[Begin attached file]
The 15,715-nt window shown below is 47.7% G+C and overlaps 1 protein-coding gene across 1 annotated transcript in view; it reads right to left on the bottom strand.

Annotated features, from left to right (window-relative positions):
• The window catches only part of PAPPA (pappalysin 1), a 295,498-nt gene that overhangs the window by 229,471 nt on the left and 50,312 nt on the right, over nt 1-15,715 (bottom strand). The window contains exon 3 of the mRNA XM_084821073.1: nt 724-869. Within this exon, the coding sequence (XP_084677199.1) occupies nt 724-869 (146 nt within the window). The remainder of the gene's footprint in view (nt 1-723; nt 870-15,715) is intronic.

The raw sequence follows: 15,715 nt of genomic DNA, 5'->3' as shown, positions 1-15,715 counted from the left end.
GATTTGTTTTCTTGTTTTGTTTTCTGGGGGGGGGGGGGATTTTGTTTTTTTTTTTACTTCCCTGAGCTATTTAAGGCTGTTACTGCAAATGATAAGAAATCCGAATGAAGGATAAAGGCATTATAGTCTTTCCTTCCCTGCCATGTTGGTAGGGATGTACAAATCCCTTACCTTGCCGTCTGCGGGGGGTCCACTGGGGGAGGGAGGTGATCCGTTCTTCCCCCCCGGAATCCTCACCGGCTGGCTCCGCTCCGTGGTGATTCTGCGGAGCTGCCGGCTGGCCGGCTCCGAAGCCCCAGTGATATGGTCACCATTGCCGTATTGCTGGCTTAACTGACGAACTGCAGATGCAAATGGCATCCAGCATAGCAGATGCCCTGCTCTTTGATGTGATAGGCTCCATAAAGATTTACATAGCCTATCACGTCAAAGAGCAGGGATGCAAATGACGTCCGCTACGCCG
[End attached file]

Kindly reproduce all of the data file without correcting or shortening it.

The 15,715-nt window shown below is 47.7% G+C and overlaps 1 protein-coding gene across 1 annotated transcript in view; it reads right to left on the bottom strand.

Annotated features, from left to right (window-relative positions):
• The window catches only part of PAPPA (pappalysin 1), a 295,498-nt gene that overhangs the window by 229,471 nt on the left and 50,312 nt on the right, over nt 1-15,715 (bottom strand). The window contains exon 3 of the mRNA XM_084821073.1: nt 724-869. Within this exon, the coding sequence (XP_084677199.1) occupies nt 724-869 (146 nt within the window). The remainder of the gene's footprint in view (nt 1-723; nt 870-15,715) is intronic.

The raw sequence follows: 15,715 nt of genomic DNA, 5'->3' as shown, positions 1-15,715 counted from the left end.
GATTTGTTTTCTTGTTTTGTTTTCTGGGGGGGGGGGGGATTTTGTTTTTTTTTTTACTTCCCTGAGCTATTTAAGGCTGTTACTGCAAATGATAAGAAATCCGAATGAAGGATAAAGGCATTATAGTCTTTCCTTCCCTGCCATGTTGGTAGGGATGTACAAATCCCTTACCTTGCCGTCTGCGGGGGGTCCACTGGGGGAGGGAGGTGATCCGTTCTTCCCCCCCGGAATCCTCACCGGCTGGCTCCGCTCCGTGGTGATTCTGCGGAGCTGCCGGCTGGCCGGCTCCGAAGCCCCAGTGATATGGTCACCATTGCCGTATTGCTGGCTTAACTGACGAACTGCAGATGCAAATGGCATCCAGCATAGCAGATGCCCTGCTCTTTGATGTGATAGGCTCCATAAAGATTTACATAGCCTATCACGTCAAAGAGCAGGGATGCAAATGACGTCCGCTACGCCG